Four months ago, Brad Faxon had a broken wrist and didn't know if he could ever play golf again. Today, he proved more than that.
Faxon beat Fred Funk in a two-hole playoff to win the B.C. Open. It was his sixth career victory and first in two years, and surely one of his sweetest.
"It's really nice to be able to come back and win this soon after injury," said Faxon, who broke his left wrist in late May while changing a floodlight on the roof of his Rhode Island home. "It could have been a career-ending thing."
After playing 36 holes and one playoff hole over 12 hours on Sunday, Faxon parred the only hole the pair played today. He won in 15 minutes when Funk self-destructed on the par-4 No. 18.
Funk's drive sailed into the trees lining the right side of the fairway and his second shot ricocheted off a tree trunk diagonally across the fairway.
"It's a tough driving hole," said Faxon, who earned $288,000. "It's one of the toughest driving holes on this course. There's water left, and with the pin on the right side you can't really use the right side of the fairway. You hit it in that right rough, you don't have a shot at the flag. Where Freddie was, he couldn't get it to the pin even if he hit a perfect shot."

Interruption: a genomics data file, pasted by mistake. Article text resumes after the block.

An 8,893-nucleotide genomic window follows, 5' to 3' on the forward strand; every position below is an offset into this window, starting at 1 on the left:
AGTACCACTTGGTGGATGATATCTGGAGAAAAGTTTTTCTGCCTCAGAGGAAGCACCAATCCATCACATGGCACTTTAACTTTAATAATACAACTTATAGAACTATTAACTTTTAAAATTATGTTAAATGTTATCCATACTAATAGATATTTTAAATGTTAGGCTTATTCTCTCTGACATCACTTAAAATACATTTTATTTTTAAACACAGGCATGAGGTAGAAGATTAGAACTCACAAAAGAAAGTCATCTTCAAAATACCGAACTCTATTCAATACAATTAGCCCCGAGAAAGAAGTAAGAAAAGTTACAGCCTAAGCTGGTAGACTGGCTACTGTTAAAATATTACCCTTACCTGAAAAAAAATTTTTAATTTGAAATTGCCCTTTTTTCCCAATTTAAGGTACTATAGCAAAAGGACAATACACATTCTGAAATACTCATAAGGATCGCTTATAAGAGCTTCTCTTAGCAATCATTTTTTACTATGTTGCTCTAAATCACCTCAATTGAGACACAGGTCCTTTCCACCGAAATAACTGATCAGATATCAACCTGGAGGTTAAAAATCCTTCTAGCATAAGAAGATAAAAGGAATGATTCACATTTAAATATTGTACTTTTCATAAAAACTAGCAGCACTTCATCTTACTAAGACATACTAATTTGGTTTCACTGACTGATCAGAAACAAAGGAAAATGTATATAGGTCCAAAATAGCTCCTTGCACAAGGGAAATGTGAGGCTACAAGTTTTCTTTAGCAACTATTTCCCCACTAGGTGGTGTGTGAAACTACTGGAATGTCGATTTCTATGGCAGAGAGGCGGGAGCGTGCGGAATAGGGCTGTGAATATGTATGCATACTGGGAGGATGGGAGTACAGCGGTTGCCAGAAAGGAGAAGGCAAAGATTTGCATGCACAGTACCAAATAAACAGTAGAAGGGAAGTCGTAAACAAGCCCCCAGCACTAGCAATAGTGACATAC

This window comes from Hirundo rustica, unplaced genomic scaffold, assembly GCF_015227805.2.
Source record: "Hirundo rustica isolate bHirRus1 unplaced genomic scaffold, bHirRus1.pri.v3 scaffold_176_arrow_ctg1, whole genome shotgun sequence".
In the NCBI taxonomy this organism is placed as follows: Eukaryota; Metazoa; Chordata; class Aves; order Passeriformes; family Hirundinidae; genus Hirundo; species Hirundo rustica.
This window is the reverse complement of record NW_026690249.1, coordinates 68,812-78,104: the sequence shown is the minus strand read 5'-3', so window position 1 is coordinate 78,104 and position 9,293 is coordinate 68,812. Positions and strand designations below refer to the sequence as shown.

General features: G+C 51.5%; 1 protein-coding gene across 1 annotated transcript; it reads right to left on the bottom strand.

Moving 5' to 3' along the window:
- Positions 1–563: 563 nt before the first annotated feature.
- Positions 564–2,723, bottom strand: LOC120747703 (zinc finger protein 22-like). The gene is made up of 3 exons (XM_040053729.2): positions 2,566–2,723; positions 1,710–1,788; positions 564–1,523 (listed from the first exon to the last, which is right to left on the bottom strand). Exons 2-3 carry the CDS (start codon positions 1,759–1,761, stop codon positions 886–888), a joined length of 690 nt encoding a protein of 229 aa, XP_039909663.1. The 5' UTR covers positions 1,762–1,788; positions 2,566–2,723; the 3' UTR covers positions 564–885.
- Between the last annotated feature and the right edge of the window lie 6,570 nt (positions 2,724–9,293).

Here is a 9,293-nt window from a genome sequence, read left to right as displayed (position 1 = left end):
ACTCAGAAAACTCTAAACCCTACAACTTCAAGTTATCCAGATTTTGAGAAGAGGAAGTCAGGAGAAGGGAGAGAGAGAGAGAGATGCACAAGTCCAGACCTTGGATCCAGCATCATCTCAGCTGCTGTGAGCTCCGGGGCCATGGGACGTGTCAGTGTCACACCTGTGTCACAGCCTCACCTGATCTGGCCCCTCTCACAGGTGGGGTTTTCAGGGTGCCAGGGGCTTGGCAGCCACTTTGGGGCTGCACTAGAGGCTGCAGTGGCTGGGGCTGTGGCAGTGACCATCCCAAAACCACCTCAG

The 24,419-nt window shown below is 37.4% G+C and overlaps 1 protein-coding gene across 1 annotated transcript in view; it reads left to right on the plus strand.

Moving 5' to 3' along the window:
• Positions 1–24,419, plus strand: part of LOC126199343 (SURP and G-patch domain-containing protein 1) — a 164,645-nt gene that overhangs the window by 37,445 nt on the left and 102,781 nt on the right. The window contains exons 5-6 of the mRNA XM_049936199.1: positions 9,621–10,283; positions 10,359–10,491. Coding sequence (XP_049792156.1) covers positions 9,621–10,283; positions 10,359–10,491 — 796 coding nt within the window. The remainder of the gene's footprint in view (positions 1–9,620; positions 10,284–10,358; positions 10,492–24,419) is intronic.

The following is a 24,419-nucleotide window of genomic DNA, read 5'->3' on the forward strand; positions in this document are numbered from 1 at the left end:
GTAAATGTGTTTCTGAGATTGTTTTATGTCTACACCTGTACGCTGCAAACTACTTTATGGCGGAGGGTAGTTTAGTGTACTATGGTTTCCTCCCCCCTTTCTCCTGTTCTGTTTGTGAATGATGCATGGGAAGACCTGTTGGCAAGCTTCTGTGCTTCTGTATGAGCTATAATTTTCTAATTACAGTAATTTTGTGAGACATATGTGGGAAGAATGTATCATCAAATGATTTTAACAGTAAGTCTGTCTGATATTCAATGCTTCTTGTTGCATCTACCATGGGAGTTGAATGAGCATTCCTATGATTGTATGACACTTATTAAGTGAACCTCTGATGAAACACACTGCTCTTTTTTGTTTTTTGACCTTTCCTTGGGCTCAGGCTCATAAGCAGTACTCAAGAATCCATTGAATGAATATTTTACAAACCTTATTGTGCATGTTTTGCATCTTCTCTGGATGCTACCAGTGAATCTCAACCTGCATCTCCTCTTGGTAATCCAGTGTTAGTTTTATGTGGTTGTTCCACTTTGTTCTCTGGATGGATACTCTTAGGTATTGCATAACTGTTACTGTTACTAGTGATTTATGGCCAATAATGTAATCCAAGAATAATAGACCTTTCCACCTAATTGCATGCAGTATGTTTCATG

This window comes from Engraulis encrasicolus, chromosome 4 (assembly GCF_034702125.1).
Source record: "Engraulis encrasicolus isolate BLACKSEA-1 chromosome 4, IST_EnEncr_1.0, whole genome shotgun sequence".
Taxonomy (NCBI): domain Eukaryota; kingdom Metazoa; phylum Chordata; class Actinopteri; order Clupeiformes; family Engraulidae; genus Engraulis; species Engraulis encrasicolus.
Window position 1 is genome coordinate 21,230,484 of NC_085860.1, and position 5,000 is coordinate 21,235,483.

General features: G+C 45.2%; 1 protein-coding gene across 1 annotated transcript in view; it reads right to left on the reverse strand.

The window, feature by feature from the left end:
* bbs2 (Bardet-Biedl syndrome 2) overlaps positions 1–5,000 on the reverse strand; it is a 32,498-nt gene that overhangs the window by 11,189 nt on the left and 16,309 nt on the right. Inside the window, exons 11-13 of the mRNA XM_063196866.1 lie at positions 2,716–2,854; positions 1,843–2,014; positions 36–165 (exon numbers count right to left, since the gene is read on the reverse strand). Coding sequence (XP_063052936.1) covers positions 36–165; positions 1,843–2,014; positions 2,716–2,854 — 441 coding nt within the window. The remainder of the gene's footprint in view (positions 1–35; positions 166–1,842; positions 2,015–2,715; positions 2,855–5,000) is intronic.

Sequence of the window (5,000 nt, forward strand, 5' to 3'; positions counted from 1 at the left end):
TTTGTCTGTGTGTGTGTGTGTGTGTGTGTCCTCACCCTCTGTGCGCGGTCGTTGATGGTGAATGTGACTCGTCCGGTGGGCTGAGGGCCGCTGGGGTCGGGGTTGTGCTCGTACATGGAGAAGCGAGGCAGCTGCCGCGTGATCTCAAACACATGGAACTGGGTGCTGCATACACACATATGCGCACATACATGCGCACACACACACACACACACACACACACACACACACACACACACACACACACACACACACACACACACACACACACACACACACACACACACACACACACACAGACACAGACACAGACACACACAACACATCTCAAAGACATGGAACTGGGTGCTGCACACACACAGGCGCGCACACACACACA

When Funk's third shot landed in the lone sand trap guarding the green, he had to settle for bogey. All Faxon had to worry about was making par. He drove the right side of the fairway, lofted a wedge to 50 feet and two-putted.
"I felt fortunate to be in a playoff," said Faxon, who was 129th in earnings entering the tournament and in danger of having to qualify to keep his PGA Tour card. "It's funny. I really used that as a challenge more than anything because I feel like I'm a little bit better player than that."
Funk, a former University of Maryland golf coach, shot a 61 Saturday for his best round in his 15 years on tour. But he lamented what might have been. He entered the final two rounds Sunday with a five-stroke lead over Faxon and South African rookie Rory Sabbatini, and watched it slowly slip away.
"It's really, really discouraging because it was truly my tournament to lose. I should say it was my tournament to win, and I ended up losing it," said Funk, who beat Pete Jordan to win the B.C. Open in a playoff three years ago.
Two rounds were played Sunday because rain from Hurricane Floyd forced postponement of Thursday's opening round.
Fog delayed the start of play Sunday, making for a long day, and it proved too much for Funk. He opened the door for Faxon on No. 15 when he had a one-stroke lead. His second shot spun off the green into water, leaving him with a bogey.
There was more drama to come. With portable lights brightening the green on No. 18 as the last rays of daylight faded, Faxon forced the playoff with a 25-foot downhill birdie putt that broke about a foot right.
"It doesn't feel too good," said Funk, who finished second in the Air Canada Championship two weeks ago. "I've been knocking on the door all year and haven't broken through, and it's been getting really frustrating."